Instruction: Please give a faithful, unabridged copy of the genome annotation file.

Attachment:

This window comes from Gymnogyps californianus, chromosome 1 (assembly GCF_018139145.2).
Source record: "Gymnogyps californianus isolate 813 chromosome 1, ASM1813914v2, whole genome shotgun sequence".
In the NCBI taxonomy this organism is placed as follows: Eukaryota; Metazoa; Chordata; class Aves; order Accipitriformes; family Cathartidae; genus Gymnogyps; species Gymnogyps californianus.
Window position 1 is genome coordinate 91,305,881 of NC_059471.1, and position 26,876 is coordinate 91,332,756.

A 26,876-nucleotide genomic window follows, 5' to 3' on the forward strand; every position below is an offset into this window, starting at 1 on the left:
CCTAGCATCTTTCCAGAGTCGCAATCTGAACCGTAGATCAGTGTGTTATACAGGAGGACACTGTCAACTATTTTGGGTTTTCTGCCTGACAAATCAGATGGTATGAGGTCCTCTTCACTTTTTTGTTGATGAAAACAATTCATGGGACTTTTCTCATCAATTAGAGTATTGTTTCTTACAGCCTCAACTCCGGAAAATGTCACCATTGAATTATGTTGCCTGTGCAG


This window comes from Gymnogyps californianus, chromosome 1 (assembly GCF_018139145.2).
Source record: "Gymnogyps californianus isolate 813 chromosome 1, ASM1813914v2, whole genome shotgun sequence".
In the NCBI taxonomy this organism is placed as follows: Eukaryota; Metazoa; Chordata; class Aves; order Accipitriformes; family Cathartidae; genus Gymnogyps; species Gymnogyps californianus.
Window position 1 is genome coordinate 91,305,881 of NC_059471.1, and position 26,876 is coordinate 91,332,756.

A 26,876-nucleotide genomic window follows, 5' to 3' on the forward strand; every position below is an offset into this window, starting at 1 on the left:
CCTAGCATCTTTCCAGAGTCGCAATCTGAACCGTAGATCAGTGTGTTATACAGGAGGACACTGTCAACTATTTTGGGTTTTCTGCCTGACAAATCAGATGGTATGAGGTCCTCTTCACTTTTTTGTTGATGAAAACAATTCATGGGACTTTTCTCATCAATTAGAGTATTGTTTCTTACAGCCTCAACTCCGGAAAATGTCACCATTGAATTATGTTGCCTGTGCAG